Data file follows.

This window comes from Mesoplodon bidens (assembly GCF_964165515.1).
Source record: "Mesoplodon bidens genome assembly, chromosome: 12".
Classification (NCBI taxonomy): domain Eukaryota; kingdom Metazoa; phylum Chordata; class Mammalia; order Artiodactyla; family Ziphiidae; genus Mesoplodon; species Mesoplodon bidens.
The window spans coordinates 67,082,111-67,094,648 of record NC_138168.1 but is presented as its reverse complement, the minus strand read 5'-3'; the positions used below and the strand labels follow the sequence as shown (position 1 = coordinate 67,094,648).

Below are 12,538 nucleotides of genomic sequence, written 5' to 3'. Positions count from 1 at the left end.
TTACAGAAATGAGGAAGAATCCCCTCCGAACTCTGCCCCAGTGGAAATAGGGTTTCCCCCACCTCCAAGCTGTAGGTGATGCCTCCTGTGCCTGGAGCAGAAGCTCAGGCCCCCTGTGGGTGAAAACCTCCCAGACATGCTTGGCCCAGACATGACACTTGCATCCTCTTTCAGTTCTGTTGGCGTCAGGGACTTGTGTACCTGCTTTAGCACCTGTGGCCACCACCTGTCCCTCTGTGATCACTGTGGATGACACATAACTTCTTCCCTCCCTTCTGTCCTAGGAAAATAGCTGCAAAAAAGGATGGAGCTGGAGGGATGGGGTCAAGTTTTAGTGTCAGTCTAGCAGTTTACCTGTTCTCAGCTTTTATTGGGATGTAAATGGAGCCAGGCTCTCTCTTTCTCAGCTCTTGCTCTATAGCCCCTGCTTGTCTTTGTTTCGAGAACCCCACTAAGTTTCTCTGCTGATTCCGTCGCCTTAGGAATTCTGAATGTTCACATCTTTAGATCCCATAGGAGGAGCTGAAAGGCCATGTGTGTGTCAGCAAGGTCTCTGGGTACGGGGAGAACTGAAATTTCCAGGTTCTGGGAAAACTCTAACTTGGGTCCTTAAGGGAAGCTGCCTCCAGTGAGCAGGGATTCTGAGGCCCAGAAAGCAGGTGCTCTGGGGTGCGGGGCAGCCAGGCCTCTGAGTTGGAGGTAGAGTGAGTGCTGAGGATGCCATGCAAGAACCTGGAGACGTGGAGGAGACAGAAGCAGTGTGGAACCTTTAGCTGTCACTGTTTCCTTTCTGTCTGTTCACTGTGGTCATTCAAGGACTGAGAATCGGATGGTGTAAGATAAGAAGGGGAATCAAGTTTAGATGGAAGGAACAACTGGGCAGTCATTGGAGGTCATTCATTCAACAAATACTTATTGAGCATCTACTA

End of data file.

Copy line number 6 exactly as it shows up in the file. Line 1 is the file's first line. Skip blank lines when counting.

TTACAGAAATGAGGAAGAATCCCCTCCGAACTCTGCCCCAGTGGAAATAGGGTTTCCCCCACCTCCAAGCTGTAGGTGATGCCTCCTGTGCCTGGAGCAGAAGCTCAGGCCCCCTGTGGGTGAAAACCTCCCAGACATGCTTGGCCCAGACATGACACTTGCATCCTCTTTCAGTTCTGTTGGCGTCAGGGACTTGTGTACCTGCTTTAGCACCTGTGGCCACCACCTGTCCCTCTGTGATCACTGTGGATGACACATAACTTCTTCCCTCCCTTCTGTCCTAGGAAAATAGCTGCAAAAAAGGATGGAGCTGGAGGGATGGGGTCAAGTTTTAGTGTCAGTCTAGCAGTTTACCTGTTCTCAGCTTTTATTGGGATGTAAATGGAGCCAGGCTCTCTCTTTCTCAGCTCTTGCTCTATAGCCCCTGCTTGTCTTTGTTTCGAGAACCCCACTAAGTTTCTCTGCTGATTCCGTCGCCTTAGGAATTCTGAATGTTCACATCTTTAGATCCCATAGGAGGAGCTGAAAGGCCATGTGTGTGTCAGCAAGGTCTCTGGGTACGGGGAGAACTGAAATTTCCAGGTTCTGGGAAAACTCTAACTTGGGTCCTTAAGGGAAGCTGCCTCCAGTGAGCAGGGATTCTGAGGCCCAGAAAGCAGGTGCTCTGGGGTGCGGGGCAGCCAGGCCTCTGAGTTGGAGGTAGAGTGAGTGCTGAGGATGCCATGCAAGAACCTGGAGACGTGGAGGAGACAGAAGCAGTGTGGAACCTTTAGCTGTCACTGTTTCCTTTCTGTCTGTTCACTGTGGTCATTCAAGGACTGAGAATCGGATGGTGTAAGATAAGAAGGGGAATCAAGTTTAGATGGAAGGAACAACTGGGCAGTCATTGGAGGTCATTCATTCAACAAATACTTATTGAGCATCTACTA